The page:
[Rhineland, 1893/94] A few weeks later, Lorenz and Annelie were on board of a huge ocean steamer from America to Germany, to visit Lorenz’ old homeland and their relatives and friends on the Rhine.
The joy of reunion was great. Emil, a gentleman around 50, seemed to be in the prime of his life, and time had not left any marks on Lena. Sophie and Andras had also come. They were now at the Austro-Hungarian Embassy in Brussels and highly respected. Sophie had renewed her contacts from her childhood days. Now Belgian millinery shops joined her training and exchange program for milliners and tailors from all over Austria-Hungary and Germany, to help young women build up a better life for themselves. Meanwhile, the “Csabany Program” was highly respected, Sophie’s name opened many doors for her protégés.
Quarries and railways
Tourism was now an important economic factor in the Siebengebirge. Lorenz, the white-haired older gentleman, was as excited as a little boy about the new mountain railroads and wanted to ride them al. The cog train Drachenfelsbahn, which had been going up to Mount Drachenfels since 1883, the very first rack railroad in Germany. Then the rack railroad to Mount Petersberg, running since 1888. Last but not least, there was the Heisterbach Valley Railway, which since 1891 ran from Niederdollendorf through Oberdollendorf past Heisterbach Abbey to Grengelsbitze. On weekends, it carried excursionists, during the week it took working people to work and stones from the quarries down into the valley.
The quarries … the sight of the “gaping wound” at Mount Petersberg gave Lorenz a stab in the heart. The damage to nature alarmed many people, and the VVS negotiated and fought. “Do they have a chance?” Lorenz asked. “Well, the interests of nature are opposed by the interests of the operators, but also of the quarry workers,” Emil replied. “And let’s not forget those of the indirectly affected, such as the Heisterbach Valley Railway, which mainly transports stones. Finally, many tourists come here and leave a lot of money in the hotels, restaurants, transportation companies, etc. We will do everything we can to find a good solution!” *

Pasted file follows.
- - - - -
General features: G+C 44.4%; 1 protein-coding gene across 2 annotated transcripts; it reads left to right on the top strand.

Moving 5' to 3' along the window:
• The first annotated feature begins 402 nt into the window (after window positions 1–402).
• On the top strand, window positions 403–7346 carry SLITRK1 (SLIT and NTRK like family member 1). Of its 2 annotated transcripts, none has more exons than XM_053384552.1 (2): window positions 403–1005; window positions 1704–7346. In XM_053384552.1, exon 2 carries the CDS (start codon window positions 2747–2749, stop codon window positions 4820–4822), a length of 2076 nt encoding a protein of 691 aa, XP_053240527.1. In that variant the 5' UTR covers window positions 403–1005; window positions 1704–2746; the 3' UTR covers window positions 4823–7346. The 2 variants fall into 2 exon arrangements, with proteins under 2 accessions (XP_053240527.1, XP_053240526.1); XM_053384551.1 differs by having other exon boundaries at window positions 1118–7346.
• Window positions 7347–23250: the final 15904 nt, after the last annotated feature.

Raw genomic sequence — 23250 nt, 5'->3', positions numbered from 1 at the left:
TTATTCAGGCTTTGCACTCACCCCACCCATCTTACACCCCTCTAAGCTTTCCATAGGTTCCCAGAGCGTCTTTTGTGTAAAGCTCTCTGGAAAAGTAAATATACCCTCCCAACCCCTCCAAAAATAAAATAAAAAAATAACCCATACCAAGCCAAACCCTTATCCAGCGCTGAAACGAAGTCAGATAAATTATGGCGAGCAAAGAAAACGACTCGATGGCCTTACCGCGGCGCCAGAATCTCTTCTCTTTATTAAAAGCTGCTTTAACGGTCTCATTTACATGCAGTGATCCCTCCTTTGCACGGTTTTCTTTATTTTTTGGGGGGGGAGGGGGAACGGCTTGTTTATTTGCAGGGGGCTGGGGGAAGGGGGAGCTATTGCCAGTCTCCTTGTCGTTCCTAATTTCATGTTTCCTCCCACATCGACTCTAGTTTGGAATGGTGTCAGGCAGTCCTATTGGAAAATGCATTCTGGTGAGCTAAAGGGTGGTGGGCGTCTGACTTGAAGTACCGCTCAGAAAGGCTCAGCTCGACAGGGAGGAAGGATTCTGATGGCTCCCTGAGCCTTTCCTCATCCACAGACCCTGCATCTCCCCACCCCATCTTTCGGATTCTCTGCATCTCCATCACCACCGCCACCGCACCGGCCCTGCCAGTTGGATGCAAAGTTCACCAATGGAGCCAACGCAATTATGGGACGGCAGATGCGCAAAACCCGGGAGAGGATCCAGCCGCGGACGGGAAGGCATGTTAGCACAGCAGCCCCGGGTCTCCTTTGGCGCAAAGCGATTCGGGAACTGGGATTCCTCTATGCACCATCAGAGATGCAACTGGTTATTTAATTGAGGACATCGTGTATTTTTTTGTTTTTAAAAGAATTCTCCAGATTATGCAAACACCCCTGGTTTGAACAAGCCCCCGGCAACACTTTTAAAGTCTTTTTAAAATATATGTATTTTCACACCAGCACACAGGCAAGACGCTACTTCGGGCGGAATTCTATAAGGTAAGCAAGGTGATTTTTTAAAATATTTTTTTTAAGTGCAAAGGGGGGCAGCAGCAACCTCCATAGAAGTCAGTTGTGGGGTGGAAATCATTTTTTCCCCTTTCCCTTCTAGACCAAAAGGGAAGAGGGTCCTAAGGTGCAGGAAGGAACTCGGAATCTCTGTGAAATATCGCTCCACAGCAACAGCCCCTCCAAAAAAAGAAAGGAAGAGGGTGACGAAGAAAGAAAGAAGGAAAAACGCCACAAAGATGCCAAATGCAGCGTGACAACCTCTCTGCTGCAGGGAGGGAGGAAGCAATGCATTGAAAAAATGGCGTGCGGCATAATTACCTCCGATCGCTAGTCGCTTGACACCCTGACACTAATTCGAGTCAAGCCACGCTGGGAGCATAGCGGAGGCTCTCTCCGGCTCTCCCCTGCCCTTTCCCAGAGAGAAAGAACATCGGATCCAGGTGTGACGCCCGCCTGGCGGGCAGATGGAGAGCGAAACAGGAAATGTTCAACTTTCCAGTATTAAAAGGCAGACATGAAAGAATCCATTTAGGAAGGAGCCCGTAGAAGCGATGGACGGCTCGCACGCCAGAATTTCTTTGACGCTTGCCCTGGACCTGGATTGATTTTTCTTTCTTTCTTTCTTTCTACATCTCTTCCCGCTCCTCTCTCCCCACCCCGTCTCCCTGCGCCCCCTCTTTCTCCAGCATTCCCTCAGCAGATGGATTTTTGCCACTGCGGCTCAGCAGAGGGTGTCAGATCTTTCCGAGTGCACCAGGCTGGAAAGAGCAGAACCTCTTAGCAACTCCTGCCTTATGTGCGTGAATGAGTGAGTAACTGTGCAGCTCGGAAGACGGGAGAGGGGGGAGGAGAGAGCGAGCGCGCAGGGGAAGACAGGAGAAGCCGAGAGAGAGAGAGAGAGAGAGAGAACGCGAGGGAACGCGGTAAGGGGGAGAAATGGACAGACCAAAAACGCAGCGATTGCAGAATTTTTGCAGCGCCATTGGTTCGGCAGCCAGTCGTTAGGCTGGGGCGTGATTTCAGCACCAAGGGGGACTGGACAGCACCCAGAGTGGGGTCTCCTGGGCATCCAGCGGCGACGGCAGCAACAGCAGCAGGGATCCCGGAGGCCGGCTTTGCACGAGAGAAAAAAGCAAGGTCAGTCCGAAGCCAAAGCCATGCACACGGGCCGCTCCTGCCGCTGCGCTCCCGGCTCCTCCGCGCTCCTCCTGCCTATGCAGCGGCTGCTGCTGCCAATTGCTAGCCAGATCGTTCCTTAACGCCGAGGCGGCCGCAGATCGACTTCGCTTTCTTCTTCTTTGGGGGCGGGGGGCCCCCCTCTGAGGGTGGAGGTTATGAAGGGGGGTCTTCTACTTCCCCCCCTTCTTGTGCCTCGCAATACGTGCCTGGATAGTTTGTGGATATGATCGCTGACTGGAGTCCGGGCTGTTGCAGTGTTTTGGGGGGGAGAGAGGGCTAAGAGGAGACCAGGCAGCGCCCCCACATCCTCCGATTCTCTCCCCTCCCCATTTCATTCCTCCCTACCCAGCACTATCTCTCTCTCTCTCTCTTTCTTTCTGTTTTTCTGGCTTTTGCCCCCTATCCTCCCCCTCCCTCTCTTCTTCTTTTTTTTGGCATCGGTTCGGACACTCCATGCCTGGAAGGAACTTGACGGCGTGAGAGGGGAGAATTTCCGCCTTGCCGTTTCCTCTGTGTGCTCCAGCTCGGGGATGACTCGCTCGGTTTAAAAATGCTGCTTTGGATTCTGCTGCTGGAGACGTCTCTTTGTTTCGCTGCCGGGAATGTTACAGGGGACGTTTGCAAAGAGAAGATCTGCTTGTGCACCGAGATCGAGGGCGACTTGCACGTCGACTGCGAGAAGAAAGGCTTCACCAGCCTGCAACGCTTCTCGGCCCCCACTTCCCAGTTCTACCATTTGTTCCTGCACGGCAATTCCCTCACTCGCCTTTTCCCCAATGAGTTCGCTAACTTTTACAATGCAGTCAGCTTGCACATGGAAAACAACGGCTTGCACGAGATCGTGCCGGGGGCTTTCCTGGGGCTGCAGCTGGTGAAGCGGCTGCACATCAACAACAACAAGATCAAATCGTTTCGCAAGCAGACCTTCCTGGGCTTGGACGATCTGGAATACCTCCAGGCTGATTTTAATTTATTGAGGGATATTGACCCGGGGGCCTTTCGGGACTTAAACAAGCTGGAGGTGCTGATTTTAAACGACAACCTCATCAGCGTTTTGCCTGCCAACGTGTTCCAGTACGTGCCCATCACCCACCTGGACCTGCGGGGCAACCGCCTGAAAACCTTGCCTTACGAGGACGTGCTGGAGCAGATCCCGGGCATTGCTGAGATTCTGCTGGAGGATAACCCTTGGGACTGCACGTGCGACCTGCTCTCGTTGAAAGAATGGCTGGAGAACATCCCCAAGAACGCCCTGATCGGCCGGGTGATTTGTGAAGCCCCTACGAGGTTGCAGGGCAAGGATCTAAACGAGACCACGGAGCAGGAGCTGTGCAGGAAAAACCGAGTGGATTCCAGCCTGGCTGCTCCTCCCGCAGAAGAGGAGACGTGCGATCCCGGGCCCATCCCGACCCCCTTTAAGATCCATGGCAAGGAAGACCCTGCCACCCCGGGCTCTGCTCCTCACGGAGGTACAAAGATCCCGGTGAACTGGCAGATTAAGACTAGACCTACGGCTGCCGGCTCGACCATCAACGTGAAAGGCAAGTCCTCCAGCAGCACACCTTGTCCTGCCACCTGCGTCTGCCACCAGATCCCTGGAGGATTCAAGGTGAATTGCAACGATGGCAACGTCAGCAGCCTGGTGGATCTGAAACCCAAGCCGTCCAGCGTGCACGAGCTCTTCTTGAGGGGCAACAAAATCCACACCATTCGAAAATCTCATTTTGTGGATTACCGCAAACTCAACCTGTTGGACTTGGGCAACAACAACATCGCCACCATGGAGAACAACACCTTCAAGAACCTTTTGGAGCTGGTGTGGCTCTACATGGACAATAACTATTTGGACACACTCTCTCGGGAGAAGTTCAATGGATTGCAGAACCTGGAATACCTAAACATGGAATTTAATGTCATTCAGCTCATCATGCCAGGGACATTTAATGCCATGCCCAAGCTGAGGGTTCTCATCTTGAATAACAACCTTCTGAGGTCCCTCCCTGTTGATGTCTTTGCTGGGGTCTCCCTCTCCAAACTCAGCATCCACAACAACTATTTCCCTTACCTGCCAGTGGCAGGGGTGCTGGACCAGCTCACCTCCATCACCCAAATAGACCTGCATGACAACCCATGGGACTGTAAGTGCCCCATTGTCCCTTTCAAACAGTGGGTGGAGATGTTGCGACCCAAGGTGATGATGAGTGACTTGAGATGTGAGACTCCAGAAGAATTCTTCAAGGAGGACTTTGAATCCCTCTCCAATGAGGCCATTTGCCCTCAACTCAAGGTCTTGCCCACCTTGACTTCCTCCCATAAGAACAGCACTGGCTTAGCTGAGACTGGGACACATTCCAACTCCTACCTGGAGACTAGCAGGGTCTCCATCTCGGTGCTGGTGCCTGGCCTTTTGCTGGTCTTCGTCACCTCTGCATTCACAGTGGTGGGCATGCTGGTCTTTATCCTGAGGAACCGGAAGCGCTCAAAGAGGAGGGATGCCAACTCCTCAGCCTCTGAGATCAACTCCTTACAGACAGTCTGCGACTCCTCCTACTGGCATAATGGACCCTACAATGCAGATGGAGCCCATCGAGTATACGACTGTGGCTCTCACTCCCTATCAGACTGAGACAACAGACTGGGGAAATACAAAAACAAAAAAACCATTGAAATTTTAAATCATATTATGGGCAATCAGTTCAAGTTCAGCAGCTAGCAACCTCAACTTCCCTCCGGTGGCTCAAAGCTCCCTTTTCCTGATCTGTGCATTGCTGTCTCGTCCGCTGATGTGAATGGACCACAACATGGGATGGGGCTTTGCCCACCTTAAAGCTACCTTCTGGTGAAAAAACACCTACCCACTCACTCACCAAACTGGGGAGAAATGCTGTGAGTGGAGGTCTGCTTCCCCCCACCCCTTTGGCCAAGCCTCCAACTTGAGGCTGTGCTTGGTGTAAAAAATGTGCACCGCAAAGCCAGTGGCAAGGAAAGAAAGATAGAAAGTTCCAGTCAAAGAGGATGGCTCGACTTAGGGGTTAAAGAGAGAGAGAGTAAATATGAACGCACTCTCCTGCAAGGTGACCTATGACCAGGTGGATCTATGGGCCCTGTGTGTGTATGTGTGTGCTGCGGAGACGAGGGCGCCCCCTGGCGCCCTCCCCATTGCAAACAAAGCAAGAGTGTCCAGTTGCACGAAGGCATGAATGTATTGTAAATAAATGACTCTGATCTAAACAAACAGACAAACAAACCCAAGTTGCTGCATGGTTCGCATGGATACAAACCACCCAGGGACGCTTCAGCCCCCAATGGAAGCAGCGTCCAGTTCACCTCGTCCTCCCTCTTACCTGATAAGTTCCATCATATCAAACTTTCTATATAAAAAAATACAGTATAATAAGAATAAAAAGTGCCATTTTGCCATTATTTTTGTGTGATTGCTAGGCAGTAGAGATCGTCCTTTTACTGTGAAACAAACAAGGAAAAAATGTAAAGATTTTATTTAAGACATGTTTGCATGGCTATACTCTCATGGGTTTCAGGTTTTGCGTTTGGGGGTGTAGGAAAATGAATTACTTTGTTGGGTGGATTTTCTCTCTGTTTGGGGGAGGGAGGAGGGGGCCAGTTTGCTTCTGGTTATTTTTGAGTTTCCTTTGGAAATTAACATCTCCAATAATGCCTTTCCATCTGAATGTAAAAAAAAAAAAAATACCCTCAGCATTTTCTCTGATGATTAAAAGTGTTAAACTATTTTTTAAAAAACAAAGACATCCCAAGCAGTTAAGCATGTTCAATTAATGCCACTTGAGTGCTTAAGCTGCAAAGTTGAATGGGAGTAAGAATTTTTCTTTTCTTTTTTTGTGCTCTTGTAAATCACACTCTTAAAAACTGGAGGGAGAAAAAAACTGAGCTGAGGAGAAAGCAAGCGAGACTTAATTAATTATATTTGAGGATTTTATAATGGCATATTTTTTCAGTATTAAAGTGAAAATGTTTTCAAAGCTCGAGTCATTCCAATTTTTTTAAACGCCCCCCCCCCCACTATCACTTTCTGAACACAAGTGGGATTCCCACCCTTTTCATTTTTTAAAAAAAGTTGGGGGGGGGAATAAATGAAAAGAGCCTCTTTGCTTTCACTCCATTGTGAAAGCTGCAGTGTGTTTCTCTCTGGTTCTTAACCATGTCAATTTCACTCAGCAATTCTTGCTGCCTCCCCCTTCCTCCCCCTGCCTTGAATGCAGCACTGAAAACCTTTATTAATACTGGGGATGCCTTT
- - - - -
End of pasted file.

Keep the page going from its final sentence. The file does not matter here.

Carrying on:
Rhine Steamer “Aimée”
Emil’s and Lena’s daughter Susan was a young lady. She had big news. Susan took them to the Rhine promenade, towards a little steamer with the name “Aimée” on it. Hans was already waiting for them, by his side stood a young man. “This is the ‘Aimée’,” Susan said with a beaming smile, “and this is her captain, Étienne.” The old Captain Boule-Piquelot had died and left the “Aimée” to his foster son Étienne and his friends, Hans and the Bergmanns. “We will cruise the Rhine under German and Alsatian flag and keep the ‘Aimée’s’ tradition alive”, Susan went on. “Hans will be at the helm, and I’m in charge of the gastronomic service.”
Annelie smiled and winked at her husband Lorenz. “Susan is glowing,” she whispered, “and I bet it’s not only about this gorgeous little steamer. “Étienne is a fine young man”, Hans said, having noticed their whispered conversation. “I’d love them to get together, preferably on the “Aimée”. He had immediately liked the young captain, and he was very happy that he didn’t have to become a retired captain just sitting on a couch.
That evening they all sat together. “May your happiness last forever,” Lorenz said, raising his glass, and sent a silent prayer after it, “And may you never be forced to take up arms.”
Later on Emil approached him. “You sense it too, don’t you,” he began, “this growing militarism and nationalism. Many around here aren’t satisfied with Germany’s place in the world. For them, it is time for our country’s military and economic strength to pay off, for the world to recognize Germany as a great power that will always be at the top. Bismarck’s days are over, and so is his prudent foreign policy. Kaiser Wilhelm II is the perfect monarch for these people. They celebrate the anniversary of the battle of Sedan in grand style, thinking that war means glory above all. Unlike you and me, many of them have never experienced the horrors of war.”
* After long discussions, land purchases and law suits, the VVS could close the last quarry on Mount Petersberg in 1908. However, the quarries at the mountains Weilberg and Stenzelberg went on.